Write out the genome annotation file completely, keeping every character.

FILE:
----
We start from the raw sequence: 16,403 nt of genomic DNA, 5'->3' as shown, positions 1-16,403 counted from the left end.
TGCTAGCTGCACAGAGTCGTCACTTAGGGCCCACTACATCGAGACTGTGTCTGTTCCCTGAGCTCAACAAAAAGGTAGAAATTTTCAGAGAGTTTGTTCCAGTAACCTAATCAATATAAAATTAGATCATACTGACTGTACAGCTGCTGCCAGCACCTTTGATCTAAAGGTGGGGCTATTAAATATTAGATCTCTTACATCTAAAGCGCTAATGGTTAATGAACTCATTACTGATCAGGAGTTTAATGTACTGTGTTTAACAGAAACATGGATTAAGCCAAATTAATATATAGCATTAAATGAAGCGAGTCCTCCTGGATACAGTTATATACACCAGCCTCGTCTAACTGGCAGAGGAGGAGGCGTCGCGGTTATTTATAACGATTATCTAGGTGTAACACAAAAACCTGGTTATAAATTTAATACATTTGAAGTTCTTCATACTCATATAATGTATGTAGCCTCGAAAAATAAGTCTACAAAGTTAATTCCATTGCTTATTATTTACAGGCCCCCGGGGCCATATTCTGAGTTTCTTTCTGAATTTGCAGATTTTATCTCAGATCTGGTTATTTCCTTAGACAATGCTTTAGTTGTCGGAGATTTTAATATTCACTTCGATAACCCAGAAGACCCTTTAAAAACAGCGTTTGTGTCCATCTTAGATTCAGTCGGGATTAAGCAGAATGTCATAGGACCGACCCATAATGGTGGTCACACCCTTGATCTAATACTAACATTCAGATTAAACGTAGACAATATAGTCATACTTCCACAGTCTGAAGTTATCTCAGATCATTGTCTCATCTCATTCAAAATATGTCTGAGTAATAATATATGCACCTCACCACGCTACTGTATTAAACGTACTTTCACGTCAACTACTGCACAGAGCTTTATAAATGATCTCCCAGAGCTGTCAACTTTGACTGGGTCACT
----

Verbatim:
We start from the raw sequence: 16,403 nt of genomic DNA, 5'->3' as shown, positions 1-16,403 counted from the left end.
TGCTAGCTGCACAGAGTCGTCACTTAGGGCCCACTACATCGAGACTGTGTCTGTTCCCTGAGCTCAACAAAAAGGTAGAAATTTTCAGAGAGTTTGTTCCAGTAACCTAATCAATATAAAATTAGATCATACTGACTGTACAGCTGCTGCCAGCACCTTTGATCTAAAGGTGGGGCTATTAAATATTAGATCTCTTACATCTAAAGCGCTAATGGTTAATGAACTCATTACTGATCAGGAGTTTAATGTACTGTGTTTAACAGAAACATGGATTAAGCCAAATTAATATATAGCATTAAATGAAGCGAGTCCTCCTGGATACAGTTATATACACCAGCCTCGTCTAACTGGCAGAGGAGGAGGCGTCGCGGTTATTTATAACGATTATCTAGGTGTAACACAAAAACCTGGTTATAAATTTAATACATTTGAAGTTCTTCATACTCATATAATGTATGTAGCCTCGAAAAATAAGTCTACAAAGTTAATTCCATTGCTTATTATTTACAGGCCCCCGGGGCCATATTCTGAGTTTCTTTCTGAATTTGCAGATTTTATCTCAGATCTGGTTATTTCCTTAGACAATGCTTTAGTTGTCGGAGATTTTAATATTCACTTCGATAACCCAGAAGACCCTTTAAAAACAGCGTTTGTGTCCATCTTAGATTCAGTCGGGATTAAGCAGAATGTCATAGGACCGACCCATAATGGTGGTCACACCCTTGATCTAATACTAACATTCAGATTAAACGTAGACAATATAGTCATACTTCCACAGTCTGAAGTTATCTCAGATCATTGTCTCATCTCATTCAAAATATGTCTGAGTAATAATATATGCACCTCACCACGCTACTGTATTAAACGTACTTTCACGTCAACTACTGCACAGAGCTTTATAAATGATCTCCCAGAGCTGTCAACTTTGACTGGGTCACT